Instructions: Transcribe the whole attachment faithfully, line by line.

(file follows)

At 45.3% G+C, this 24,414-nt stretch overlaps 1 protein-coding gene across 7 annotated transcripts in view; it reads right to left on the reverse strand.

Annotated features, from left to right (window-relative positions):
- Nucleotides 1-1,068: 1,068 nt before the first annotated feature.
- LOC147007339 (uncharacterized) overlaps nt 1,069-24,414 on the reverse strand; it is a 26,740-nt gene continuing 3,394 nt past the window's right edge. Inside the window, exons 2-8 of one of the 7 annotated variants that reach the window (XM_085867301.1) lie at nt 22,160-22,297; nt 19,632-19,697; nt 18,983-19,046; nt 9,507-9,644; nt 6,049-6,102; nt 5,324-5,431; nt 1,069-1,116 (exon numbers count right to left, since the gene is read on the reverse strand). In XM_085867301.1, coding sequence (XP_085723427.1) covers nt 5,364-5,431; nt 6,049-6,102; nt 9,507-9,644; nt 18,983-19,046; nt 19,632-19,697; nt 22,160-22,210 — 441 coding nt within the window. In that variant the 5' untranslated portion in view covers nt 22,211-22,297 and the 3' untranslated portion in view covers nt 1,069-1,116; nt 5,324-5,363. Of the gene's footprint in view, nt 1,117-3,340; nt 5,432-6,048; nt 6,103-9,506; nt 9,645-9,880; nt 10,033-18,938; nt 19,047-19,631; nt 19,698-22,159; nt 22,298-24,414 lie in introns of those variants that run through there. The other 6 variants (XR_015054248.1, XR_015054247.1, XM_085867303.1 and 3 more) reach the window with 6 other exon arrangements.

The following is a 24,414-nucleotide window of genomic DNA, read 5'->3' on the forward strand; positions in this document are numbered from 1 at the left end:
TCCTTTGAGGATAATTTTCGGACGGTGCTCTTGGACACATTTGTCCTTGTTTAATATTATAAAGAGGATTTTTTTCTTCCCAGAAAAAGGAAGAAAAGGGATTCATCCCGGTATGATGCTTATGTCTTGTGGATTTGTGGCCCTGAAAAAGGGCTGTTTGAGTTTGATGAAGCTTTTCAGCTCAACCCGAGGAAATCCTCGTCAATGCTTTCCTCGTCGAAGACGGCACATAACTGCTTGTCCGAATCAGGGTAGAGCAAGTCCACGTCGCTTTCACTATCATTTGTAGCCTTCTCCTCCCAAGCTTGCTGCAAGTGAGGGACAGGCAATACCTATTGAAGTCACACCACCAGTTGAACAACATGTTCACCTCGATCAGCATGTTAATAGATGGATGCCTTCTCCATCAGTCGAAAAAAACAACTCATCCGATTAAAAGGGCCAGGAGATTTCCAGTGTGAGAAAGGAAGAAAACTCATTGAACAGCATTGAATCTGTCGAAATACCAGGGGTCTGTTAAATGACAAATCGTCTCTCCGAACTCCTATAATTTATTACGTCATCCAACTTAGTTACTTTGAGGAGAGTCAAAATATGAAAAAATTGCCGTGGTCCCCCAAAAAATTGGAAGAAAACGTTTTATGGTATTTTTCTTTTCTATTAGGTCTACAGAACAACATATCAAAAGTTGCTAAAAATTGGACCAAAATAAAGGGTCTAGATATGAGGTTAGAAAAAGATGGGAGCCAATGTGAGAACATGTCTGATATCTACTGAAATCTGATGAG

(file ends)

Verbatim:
At 45.3% G+C, this 24,414-nt stretch overlaps 1 protein-coding gene across 7 annotated transcripts in view; it reads right to left on the reverse strand.

Annotated features, from left to right (window-relative positions):
- Nucleotides 1-1,068: 1,068 nt before the first annotated feature.
- LOC147007339 (uncharacterized) overlaps nt 1,069-24,414 on the reverse strand; it is a 26,740-nt gene continuing 3,394 nt past the window's right edge. Inside the window, exons 2-8 of one of the 7 annotated variants that reach the window (XM_085867301.1) lie at nt 22,160-22,297; nt 19,632-19,697; nt 18,983-19,046; nt 9,507-9,644; nt 6,049-6,102; nt 5,324-5,431; nt 1,069-1,116 (exon numbers count right to left, since the gene is read on the reverse strand). In XM_085867301.1, coding sequence (XP_085723427.1) covers nt 5,364-5,431; nt 6,049-6,102; nt 9,507-9,644; nt 18,983-19,046; nt 19,632-19,697; nt 22,160-22,210 — 441 coding nt within the window. In that variant the 5' untranslated portion in view covers nt 22,211-22,297 and the 3' untranslated portion in view covers nt 1,069-1,116; nt 5,324-5,363. Of the gene's footprint in view, nt 1,117-3,340; nt 5,432-6,048; nt 6,103-9,506; nt 9,645-9,880; nt 10,033-18,938; nt 19,047-19,631; nt 19,698-22,159; nt 22,298-24,414 lie in introns of those variants that run through there. The other 6 variants (XR_015054248.1, XR_015054247.1, XM_085867303.1 and 3 more) reach the window with 6 other exon arrangements.

The following is a 24,414-nucleotide window of genomic DNA, read 5'->3' on the forward strand; positions in this document are numbered from 1 at the left end:
TCCTTTGAGGATAATTTTCGGACGGTGCTCTTGGACACATTTGTCCTTGTTTAATATTATAAAGAGGATTTTTTTCTTCCCAGAAAAAGGAAGAAAAGGGATTCATCCCGGTATGATGCTTATGTCTTGTGGATTTGTGGCCCTGAAAAAGGGCTGTTTGAGTTTGATGAAGCTTTTCAGCTCAACCCGAGGAAATCCTCGTCAATGCTTTCCTCGTCGAAGACGGCACATAACTGCTTGTCCGAATCAGGGTAGAGCAAGTCCACGTCGCTTTCACTATCATTTGTAGCCTTCTCCTCCCAAGCTTGCTGCAAGTGAGGGACAGGCAATACCTATTGAAGTCACACCACCAGTTGAACAACATGTTCACCTCGATCAGCATGTTAATAGATGGATGCCTTCTCCATCAGTCGAAAAAAACAACTCATCCGATTAAAAGGGCCAGGAGATTTCCAGTGTGAGAAAGGAAGAAAACTCATTGAACAGCATTGAATCTGTCGAAATACCAGGGGTCTGTTAAATGACAAATCGTCTCTCCGAACTCCTATAATTTATTACGTCATCCAACTTAGTTACTTTGAGGAGAGTCAAAATATGAAAAAATTGCCGTGGTCCCCCAAAAAATTGGAAGAAAACGTTTTATGGTATTTTTCTTTTCTATTAGGTCTACAGAACAACATATCAAAAGTTGCTAAAAATTGGACCAAAATAAAGGGTCTAGATATGAGGTTAGAAAAAGATGGGAGCCAATGTGAGAACATGTCTGATATCTACTGAAATCTGATGAG